The Second Department determined that an agreement to pay over $500,000, allegedly constituting the amount of past loans made over a period of time, was not enforceable because the agreement did not express any consideration. However, the cause of action for monies had and received properly survived summary judgment:
The lack of consideration for a note is a bona fide defense to payment thereof … . Generally, past consideration is no consideration and cannot support an agreement because “the detriment did not induce the promise” … . That is, “since the detriment had already been incurred, it cannot be said to have been bargained for in exchange for the promise” … . However, a “promise in writing and signed by the promisor or by his agent shall not be denied effect as a valid contractual obligation on the ground that consideration for the promise is past or executed, if the consideration is expressed in the writing and is proved to have been given or performed and would be a valid consideration but for the time when it was given or performed” (General Obligations Law § 5-1105 [emphasis added]).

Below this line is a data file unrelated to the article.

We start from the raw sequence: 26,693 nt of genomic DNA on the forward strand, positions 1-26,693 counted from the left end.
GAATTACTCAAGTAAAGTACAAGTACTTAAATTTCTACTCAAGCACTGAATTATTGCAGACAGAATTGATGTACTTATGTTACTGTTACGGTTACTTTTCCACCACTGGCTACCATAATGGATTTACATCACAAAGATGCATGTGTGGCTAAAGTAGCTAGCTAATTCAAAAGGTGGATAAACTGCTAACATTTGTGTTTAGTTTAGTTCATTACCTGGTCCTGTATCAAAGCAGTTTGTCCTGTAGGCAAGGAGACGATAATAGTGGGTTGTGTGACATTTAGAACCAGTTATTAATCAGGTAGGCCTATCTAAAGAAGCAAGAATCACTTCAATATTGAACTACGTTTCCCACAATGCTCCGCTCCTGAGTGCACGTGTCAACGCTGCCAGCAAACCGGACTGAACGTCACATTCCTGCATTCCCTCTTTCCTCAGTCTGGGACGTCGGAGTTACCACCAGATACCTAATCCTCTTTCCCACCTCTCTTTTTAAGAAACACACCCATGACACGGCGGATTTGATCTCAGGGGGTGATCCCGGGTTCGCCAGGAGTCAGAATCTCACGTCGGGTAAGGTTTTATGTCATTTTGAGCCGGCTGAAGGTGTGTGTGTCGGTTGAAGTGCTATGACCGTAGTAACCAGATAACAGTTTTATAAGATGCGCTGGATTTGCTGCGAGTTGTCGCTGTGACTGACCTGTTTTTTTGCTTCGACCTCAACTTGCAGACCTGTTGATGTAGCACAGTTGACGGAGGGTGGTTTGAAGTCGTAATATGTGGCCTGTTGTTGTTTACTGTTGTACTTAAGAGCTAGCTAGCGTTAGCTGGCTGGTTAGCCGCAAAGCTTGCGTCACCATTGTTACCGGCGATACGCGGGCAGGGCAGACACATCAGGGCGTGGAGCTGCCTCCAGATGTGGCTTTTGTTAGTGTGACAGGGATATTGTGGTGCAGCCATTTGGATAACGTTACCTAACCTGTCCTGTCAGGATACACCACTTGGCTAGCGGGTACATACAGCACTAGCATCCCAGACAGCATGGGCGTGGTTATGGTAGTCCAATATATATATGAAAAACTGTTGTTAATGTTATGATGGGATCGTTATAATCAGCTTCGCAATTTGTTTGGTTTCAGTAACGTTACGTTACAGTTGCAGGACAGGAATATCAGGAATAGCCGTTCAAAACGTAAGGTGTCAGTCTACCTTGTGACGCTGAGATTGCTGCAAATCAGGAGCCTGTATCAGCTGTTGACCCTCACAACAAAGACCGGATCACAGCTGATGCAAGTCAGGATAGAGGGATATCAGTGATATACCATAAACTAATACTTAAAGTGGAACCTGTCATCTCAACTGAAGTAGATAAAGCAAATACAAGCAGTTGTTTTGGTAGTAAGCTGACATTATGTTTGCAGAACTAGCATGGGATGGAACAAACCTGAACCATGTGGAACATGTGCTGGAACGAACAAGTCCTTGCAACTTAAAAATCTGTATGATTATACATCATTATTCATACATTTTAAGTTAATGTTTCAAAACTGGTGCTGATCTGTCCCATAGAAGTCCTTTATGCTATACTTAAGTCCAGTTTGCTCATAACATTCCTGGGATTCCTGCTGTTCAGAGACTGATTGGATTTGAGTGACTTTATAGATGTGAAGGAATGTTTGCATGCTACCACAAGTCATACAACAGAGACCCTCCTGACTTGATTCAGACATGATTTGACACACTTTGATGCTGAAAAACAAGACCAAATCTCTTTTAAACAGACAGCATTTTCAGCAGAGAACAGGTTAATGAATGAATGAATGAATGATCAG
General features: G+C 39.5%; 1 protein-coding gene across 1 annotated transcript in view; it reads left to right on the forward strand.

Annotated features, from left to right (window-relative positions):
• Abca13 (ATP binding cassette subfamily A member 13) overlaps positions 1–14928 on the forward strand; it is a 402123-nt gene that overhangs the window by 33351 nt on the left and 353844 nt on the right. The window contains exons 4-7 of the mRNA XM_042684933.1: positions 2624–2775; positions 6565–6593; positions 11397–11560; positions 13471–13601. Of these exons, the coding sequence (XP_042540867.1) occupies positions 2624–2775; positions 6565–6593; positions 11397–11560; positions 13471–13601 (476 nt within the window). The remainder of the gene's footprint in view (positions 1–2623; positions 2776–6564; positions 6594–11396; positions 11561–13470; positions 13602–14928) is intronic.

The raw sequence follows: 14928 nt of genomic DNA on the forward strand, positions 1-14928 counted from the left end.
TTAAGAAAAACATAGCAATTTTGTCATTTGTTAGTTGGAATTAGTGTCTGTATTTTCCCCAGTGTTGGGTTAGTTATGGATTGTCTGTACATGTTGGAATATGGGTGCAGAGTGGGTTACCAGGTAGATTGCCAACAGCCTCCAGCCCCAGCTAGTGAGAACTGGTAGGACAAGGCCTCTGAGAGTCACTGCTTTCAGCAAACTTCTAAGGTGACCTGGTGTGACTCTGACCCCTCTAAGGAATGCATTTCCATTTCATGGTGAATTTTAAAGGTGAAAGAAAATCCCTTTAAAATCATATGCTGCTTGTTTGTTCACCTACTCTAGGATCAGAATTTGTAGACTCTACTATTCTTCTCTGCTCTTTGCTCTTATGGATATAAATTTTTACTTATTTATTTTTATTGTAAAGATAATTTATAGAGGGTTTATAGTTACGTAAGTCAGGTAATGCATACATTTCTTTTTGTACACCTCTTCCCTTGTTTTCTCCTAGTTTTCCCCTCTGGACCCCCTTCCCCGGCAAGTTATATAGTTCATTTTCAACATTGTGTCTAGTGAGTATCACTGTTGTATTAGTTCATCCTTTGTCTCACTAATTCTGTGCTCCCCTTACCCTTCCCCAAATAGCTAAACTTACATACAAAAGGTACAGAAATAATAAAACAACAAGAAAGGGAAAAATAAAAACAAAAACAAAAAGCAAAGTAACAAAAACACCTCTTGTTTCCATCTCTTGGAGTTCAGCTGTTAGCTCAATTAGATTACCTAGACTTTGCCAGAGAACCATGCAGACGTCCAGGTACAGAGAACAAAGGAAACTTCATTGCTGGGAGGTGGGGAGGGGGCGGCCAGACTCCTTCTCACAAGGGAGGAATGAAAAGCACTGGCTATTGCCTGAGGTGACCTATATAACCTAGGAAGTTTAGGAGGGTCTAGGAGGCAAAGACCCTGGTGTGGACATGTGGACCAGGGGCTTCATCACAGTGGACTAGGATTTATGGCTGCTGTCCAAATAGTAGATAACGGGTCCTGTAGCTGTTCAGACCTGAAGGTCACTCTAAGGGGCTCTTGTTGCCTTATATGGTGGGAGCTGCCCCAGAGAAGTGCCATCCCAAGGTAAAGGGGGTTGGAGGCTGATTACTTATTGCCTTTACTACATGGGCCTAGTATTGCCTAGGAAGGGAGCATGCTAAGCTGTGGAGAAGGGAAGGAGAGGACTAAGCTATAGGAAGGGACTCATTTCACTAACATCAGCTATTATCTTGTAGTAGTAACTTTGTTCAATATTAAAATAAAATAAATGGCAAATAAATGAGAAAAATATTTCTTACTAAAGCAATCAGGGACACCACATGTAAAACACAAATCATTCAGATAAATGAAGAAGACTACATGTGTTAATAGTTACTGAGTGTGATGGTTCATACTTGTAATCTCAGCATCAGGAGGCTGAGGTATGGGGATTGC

Here, as indicated, the agreement did not express any consideration. Thus, it is not enforceable as a promissory note or as a contract (see General Obligations Law § 5-1105; Uniform Commercial Code § 3-104[a]-[d]; [d…). Samet v Binson, 2014 NY Slip Op -7643, 2nd Dept 11-12-14